With the rise of bakery chains like BreadTalk and Four Leaves, Jie Bakery remains one of the few traditional bakeries that make their loaves from scratch without preservatives.
From down the street, you can smell it. The yeasty aroma of freshly baked bread wafts out of the bakery and lingers in the air. We followed the scent into Jie Bakery & Confectionery, located along Upper Paya Lebar Road.
Further in the shop, you’ll see neat rows of downy loaves lining the cooling racks and a few bakers hard at work, rolling out and kneading the dough before popping them into a large gas oven that can bake up to 200 loaves each time. Traditional bakeries like Jie Bakery & Confectionery are a rare sight. Its old school signboard and well-worn interiors offer a glimpse of Singapore in the bygone days before modern technology made its mark on our lives.
Owner Jimmy Mah estimates that there are now less than five bakeries like his left in Singapore. “In the 1970s, there used to be more than 200 of such bakeries, but due to the long work hours and low profit margins, most of them have closed down,” he says. For the past 30 years, Mah and his team of bakers have been baking traditional white loaves from scratch. “I started out as an employee, baking breads for a bakery located close to this shop. I worked for my boss for a few years before he decided he wanted to sell off the business as it was not very profitable. I ended up taking over the business as I have a passion for baking.
I renamed the shop and moved to my current location,” Mah shares. Jie Bakery has a team of about five staff, most of whom have worked there for several years. “It’s not easy to find good workers who will want to work in this trade. The environment is hot and stuffy, and not everyone can take the long hours. My staff are all foreigners as Singaporeans prefer to work in a comfortable office with air conditioning,” Mah says.
All in a Day’s Work
The team at Jie Bakery starts work at about 6.30am daily, and Mah says that his day doesn’t end till past 10pm. Despite the gruelling hours, he perseveres as the job gives him great satisfaction.
“In the past we were easily making several thousands of dollars every month, but in recent years our sales have dropped, and we only make enough to cover our overheads. But I still keep the business going as I love seeing the smiles on my customers’ faces—it makes me very happy. We have a lot of regulars who tell us how much they love the taste of our breads, and encourage us to keep the business going. I cannot disappoint them,” Mr Mah says resolutely. Jie Bakery currently churns out over 800 loaves a day, with their signature bake being the traditional white loaf. The shop also sells other breads including brown sugar loaves, ‘rainbow swirls’ bread, sweet buns, hot dog buns and more.
While walk-in customers are plenty, his main business comprises regular clients from the food industry—Jie Bakery supplies loaves to coffee shops and other F&B outlets. So what is it about his breads that keep customers coming back for more? “Our breads are all additive-free, so they are very soft. The drawback is that you can’t keep them for more than three days as they will turn mouldy.”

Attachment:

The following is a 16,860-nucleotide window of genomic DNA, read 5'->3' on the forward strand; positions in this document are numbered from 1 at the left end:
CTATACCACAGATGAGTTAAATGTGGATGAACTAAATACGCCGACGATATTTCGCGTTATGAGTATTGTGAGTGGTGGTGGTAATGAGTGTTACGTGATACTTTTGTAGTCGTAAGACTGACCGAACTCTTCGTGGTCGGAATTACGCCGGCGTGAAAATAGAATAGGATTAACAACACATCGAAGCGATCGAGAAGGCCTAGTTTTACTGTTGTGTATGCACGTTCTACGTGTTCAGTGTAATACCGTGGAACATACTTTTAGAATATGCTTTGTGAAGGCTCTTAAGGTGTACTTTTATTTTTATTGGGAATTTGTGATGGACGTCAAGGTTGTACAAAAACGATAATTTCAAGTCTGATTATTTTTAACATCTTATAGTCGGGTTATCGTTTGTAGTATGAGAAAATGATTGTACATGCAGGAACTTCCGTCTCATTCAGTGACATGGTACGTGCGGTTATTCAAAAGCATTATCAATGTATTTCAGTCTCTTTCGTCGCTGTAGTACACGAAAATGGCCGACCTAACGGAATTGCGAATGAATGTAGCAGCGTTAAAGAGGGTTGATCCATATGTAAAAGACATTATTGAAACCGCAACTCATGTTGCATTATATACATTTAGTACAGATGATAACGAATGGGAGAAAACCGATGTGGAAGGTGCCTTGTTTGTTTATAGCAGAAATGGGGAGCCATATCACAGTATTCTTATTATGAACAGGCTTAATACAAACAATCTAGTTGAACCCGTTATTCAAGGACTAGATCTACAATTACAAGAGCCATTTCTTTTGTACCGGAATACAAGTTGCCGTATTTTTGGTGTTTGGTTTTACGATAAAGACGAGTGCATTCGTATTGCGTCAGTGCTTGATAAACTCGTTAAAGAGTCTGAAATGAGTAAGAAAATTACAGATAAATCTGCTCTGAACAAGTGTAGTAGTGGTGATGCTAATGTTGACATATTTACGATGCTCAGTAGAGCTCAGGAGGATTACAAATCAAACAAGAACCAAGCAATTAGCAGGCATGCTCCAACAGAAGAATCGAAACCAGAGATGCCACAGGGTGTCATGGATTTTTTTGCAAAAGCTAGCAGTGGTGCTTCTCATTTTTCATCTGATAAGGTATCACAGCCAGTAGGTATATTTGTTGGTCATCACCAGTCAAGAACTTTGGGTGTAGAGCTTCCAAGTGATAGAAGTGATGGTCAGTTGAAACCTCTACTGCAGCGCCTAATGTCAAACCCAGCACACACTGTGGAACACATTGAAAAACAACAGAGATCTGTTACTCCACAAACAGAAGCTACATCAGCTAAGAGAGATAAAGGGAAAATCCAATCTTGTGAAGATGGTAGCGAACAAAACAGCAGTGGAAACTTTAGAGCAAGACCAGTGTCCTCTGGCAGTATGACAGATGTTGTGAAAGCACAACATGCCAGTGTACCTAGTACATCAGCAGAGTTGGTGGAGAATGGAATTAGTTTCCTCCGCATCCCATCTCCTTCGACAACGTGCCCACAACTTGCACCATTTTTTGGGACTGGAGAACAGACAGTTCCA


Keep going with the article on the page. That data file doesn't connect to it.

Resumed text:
To maintain the softness and unique texture of their breads, the team of bakers are required to carry out some of the processes manually, such as the mixing of ingredients and slicing of loaves once they are baked. And while it makes economic sense to mechanise processes like slicing, at Jie Bakery, the loaves are so soft that the slicer might end up ruining the shape of the loaf.
According to Mah, the best way to enjoy his soft, fluffy bread is to toast it over hot charcoal, then spread it with butter and sweet kaya. Beyond being an irresistible combination, these simple treats and familiar flavours bring back sweet memories for many locals, of morning breakfasts with their parents and grandparents.
A regular customer, Mr Alvin Lim, who has been buying bread from Jie Bakery for the past 10 years, waxes lyrical, “The soft, cottony texture of the white bread sold here is second to none. I also love coming here as it brings back childhood memories,” he says.
Stand the Test of Time
While many bakery chains like BreadTalk, Four Leaves and Prima Deli have mushroomed across the island in recent years, Mah remains convinced that his traditional style of baking has kept him in the business. Above all, he believes that there is still a demand for traditional breads.
“There are a lot of people who still appreciate traditional breads. Apart from regulars, I recently observed that more youngsters are starting to patronise our bakery too. It could be a trend of revisiting old-school bakeries, or maybe they just really love the taste of our breads.”
How about his plans for the future? Mah confesses that although he has no plans to retire soon, he is on the lookout for potential candidates to eventually take over the business from him.
“My children all have good jobs so they won’t be keen to take over my bakery. They have seen how hard I work, and for the amount of money our bakery makes, I doubt they would want to carry on my business. Till I find someone suitable, I will be here every day, doing what I have been doing for the past three decades,” Mah says.
This story was first published in Wine & Dine’s May/Jun 2018 issue, Future Foods as Heritage, ‘A Taste of Nostalgia’.